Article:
The Parent’s Guide To Down Syndrome & Other Common Trisomies

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With March being Trisomy Awareness Month I can’t think of a better time than now to talk about trisomy, what it is, how it is diagnosed and what its potential implications are for expectant parents.

So what is trisomy?  Well, to answer that questions we have to take a quick trip back to high school genetics. All humans have 46 chromosomes arranged in 23 pairs. We get 23 chromosomes from mom and 23 from dad. The word trisomy refers to a condition in which there is a third copy (tri-) of a specific chromosome (-somy). There are many different trisomies and the particular syndrome that results depends upon which particular chromosome the affected individual has three copies of. The most commonly known trisomy is trisomy 21 (three copies of the 21st chromosome), much more commonly known as Down Syndrome.

READ: Blood Test May Help Rule Out Pregnancy Complications

So why are we talking about trisomy? 1 in 100 (1% of) pregnancies will be affected by a trisomy, so the condition is not nearly as uncommon as people might think. Many trisomies result in early pregnancy loss (miscarriage) but a significant minority do result in live births.

Can trisomy be prevented?  In most cases, the short answer is no. Trisomy is a condition that occurs before conception (either the sperm or the egg has an extra chromosome) and there are no current therapies that can reverse or treat the condition once fertilization has occurred. The great majority of pregnancies affected by a trisomy will result in early (usually first trimester) miscarriage but many affected pregnancies do continue to term resulting in a live birth. The only way to prevent trisomy is IVF (in vitro fertilization), but even this does not “prevent” trisomy. Instead, it allows for only genetically healthy fetuses to be implanted due to pre-implantation genetic testing.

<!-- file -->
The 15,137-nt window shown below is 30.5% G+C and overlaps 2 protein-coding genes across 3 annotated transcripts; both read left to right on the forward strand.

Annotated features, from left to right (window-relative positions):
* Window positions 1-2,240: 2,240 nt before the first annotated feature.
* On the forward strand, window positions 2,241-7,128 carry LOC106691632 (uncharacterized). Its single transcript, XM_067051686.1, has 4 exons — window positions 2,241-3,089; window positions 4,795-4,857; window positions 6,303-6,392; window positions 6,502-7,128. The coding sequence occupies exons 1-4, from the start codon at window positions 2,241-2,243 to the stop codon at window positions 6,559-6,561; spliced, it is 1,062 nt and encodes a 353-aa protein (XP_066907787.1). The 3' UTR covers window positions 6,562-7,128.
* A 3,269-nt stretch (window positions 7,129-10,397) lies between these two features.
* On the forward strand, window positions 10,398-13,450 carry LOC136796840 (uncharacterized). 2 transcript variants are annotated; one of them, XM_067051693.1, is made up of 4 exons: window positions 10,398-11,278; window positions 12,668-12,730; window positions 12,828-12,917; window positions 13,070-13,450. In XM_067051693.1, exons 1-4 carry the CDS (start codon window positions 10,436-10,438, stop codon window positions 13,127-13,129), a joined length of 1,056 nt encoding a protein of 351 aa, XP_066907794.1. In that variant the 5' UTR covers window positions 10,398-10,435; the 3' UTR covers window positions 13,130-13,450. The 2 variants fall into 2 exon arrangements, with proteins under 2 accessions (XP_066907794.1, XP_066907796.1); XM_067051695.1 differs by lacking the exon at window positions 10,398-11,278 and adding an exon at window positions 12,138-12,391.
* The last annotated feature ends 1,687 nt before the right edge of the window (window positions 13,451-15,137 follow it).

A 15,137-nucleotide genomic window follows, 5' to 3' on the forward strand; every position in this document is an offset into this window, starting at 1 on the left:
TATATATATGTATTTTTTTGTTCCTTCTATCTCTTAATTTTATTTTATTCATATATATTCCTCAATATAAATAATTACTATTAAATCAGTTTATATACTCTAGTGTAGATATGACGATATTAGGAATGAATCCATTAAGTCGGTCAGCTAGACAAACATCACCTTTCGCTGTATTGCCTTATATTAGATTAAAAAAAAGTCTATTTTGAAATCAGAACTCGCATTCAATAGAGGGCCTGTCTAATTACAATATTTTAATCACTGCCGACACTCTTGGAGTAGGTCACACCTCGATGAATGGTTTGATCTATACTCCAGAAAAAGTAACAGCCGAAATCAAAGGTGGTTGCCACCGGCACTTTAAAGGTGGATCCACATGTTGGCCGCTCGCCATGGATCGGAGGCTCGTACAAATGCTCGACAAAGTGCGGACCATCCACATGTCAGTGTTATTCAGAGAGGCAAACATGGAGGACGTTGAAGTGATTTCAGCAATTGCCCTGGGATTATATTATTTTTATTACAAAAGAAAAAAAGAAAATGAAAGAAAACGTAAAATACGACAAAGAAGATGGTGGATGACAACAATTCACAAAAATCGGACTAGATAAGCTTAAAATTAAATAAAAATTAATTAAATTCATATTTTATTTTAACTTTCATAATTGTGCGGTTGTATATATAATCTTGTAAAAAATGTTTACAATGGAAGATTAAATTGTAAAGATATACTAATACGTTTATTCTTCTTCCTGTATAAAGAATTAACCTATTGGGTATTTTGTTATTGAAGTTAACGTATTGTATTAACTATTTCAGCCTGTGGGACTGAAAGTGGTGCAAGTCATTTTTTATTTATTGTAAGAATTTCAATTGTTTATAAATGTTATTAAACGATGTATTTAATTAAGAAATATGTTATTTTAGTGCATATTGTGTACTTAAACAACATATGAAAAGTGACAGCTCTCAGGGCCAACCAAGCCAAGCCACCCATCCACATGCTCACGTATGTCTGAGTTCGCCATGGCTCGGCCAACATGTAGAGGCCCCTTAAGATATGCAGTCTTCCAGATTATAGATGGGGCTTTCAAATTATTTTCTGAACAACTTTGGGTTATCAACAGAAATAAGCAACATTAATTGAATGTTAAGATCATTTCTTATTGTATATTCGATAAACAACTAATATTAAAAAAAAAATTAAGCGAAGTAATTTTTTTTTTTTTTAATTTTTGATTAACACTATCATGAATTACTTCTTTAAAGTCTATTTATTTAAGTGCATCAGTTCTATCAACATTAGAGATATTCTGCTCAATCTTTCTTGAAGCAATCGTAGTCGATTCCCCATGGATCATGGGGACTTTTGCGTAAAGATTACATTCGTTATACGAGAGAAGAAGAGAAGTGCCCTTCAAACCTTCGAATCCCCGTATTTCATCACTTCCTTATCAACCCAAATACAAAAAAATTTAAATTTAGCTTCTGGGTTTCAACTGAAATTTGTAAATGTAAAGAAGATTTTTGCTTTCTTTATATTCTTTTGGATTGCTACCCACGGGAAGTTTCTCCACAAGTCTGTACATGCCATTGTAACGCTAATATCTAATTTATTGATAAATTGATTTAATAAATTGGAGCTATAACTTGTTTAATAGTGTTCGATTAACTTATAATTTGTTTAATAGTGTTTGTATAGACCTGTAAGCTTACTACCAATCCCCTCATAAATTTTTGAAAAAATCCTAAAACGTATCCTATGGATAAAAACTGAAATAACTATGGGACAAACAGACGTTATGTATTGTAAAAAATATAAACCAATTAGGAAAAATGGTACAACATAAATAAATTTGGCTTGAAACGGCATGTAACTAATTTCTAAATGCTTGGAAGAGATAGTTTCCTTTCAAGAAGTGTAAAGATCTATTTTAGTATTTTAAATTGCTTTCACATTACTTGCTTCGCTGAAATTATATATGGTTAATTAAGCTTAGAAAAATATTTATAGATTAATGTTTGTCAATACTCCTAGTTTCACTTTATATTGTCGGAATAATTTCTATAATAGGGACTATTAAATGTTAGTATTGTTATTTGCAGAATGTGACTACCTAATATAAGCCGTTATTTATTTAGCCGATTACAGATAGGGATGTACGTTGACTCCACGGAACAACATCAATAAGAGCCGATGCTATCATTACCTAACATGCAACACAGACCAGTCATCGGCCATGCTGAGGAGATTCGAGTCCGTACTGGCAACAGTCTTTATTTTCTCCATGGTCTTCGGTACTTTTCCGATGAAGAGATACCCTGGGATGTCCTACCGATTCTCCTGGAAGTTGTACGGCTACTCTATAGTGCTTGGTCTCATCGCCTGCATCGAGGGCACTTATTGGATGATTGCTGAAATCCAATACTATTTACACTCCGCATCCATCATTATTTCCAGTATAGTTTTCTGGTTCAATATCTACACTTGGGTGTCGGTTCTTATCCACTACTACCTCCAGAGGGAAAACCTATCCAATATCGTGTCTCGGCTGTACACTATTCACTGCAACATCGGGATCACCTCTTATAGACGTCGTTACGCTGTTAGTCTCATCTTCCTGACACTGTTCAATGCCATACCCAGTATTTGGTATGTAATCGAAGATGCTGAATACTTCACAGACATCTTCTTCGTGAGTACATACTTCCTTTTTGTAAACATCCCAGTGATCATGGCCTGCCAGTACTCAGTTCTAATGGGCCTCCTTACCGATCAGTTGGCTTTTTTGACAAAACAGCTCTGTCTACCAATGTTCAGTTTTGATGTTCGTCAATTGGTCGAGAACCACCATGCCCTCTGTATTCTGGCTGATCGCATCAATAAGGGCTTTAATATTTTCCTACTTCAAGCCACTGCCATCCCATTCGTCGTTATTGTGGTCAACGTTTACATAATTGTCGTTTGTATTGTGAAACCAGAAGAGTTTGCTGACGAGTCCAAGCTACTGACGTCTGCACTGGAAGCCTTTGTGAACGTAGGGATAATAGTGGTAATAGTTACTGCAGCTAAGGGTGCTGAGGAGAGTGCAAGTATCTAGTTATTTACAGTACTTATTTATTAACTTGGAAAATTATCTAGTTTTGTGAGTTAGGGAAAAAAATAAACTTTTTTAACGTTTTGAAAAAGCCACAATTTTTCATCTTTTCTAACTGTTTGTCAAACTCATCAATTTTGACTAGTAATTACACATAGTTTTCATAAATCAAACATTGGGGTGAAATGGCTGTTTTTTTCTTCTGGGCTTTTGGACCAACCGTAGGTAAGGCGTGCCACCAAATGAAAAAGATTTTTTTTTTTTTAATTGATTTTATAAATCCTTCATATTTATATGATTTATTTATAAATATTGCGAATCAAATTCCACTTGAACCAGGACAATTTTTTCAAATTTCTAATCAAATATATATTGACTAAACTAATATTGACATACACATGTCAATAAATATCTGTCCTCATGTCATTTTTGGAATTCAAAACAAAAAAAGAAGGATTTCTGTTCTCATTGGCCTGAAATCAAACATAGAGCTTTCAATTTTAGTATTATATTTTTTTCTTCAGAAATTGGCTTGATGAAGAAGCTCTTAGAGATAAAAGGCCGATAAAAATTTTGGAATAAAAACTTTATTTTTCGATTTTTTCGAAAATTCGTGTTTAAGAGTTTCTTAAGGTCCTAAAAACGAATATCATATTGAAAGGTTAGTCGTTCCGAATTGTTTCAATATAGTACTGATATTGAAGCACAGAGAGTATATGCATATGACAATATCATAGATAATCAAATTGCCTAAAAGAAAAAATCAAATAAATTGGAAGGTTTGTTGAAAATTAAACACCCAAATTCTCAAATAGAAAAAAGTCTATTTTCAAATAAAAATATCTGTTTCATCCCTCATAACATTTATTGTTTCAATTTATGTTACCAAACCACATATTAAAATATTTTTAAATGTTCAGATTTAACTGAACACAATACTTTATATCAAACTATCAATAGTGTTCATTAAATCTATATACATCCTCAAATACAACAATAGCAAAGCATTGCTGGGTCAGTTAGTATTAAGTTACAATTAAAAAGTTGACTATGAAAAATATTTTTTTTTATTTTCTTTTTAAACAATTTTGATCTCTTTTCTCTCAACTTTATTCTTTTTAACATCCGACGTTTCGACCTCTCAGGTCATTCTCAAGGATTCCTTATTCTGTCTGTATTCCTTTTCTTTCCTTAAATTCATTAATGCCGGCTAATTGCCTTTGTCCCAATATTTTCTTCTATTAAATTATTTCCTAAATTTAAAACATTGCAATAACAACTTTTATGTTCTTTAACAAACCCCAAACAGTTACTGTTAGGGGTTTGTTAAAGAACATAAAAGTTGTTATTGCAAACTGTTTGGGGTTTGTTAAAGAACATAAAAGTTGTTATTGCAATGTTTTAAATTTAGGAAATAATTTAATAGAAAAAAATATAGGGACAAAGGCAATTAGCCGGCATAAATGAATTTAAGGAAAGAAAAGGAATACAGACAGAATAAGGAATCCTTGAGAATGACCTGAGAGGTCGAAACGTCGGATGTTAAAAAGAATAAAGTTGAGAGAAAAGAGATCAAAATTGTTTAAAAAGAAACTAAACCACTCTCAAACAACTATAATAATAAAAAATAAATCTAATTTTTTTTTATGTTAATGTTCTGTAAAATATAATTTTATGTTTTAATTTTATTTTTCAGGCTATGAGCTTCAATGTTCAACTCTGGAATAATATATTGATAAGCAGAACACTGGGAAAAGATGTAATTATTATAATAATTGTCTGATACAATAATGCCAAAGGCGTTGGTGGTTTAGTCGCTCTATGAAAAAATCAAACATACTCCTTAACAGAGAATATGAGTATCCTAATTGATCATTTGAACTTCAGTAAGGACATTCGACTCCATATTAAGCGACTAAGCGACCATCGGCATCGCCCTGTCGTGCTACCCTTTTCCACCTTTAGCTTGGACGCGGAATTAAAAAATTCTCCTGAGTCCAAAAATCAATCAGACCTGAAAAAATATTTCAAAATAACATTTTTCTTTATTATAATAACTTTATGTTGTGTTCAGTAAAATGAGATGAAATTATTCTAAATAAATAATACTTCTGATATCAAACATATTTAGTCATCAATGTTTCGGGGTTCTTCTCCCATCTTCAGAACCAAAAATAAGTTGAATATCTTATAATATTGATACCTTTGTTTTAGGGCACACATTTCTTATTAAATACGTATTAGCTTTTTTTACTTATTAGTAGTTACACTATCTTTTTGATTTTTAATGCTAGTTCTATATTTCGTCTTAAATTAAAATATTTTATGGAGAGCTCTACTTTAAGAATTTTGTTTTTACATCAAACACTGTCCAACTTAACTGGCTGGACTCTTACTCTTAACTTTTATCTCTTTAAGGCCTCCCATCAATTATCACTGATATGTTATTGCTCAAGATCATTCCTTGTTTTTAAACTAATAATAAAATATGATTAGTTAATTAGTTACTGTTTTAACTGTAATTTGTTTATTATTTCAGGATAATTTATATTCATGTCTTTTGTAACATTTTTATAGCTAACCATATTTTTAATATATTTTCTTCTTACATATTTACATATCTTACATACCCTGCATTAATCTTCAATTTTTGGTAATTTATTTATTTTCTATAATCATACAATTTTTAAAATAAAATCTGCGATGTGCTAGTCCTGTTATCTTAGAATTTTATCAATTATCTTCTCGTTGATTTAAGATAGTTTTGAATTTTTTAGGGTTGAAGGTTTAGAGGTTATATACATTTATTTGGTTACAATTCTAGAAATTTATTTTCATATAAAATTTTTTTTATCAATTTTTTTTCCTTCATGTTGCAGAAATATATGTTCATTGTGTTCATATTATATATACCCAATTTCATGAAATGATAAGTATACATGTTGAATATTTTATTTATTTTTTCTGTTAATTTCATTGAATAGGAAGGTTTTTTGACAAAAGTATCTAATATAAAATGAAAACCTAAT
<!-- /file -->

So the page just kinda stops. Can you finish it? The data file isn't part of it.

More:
Can trisomy be diagnosed during pregnancy?:  Yes, there are a variety of tests and procedures that can be used to diagnose trisomy beginning early in a pregnancy. These tests include:

  • Cell free DNA testing: This is a relatively new and exciting technology because unlike other more invasive testing, cell free DNA testing only requires a maternal blood sample. Testing can be performed as early as the 10th week of pregnancy and it has the added benefit of being able to tell expectant parents the gender of their baby long before it could be determined by ultrasound. One drawback to cell free DNA testing is that it does not test for all trisomies, however, it does test for trisomy 13, 18 and 21 (and X and Y chromosome abnormalities), which are among the most common trisomies in live births.
  • First and second trimester screening:  These screenings are also performed using maternal blood samples and they are performed between 10-12 weeks gestation (for the first trimester screen) and 15-18 weeks (for the second trimester screen).   Both tests do have higher false positive’s (having an abnormal test result despite a normal fetus) than does Cell Free DNA testing but these tests are much less expensive and generally better covered by insurance companies.   These tests can also detect neural tube defects (i.e. spina bifida) which cell free DNA technology cannot.    First trimester screening is usually combined with a special ultrasound to evaluate the fetal neck and nasal bone (both of which can be abnormal in certain trisomy’s) and a full anatomical ultrasound is usually performed soon after the second trimester screen.
  • CVS (Chorionic Villus Sampling): This is an invasive technique that uses a needle placed through the abdomen or vagina to extract placental tissue that carries fetal DNA. CVS has the benefit of being very accurate but of all the testing techniques it has the highest complication rate with up to 2% of pregnancies being lost after testing. CVS testing can be done at 10 weeks of pregnancy, which is earlier than amniocentesis.
  • Amniocentesis: This is another invasive procedure that uses a needle to draw amniotic fluid through the mother’s abdomen. Because the fetus is “swimming” in the amniotic fluid, his or her cells slough off and can be extracted from the fluid. While invasive, amniocentesis is less risky than CVS, however, it can only be performed later in the pregnancy (as early as 15 weeks but more commonly at or after 18 weeks).

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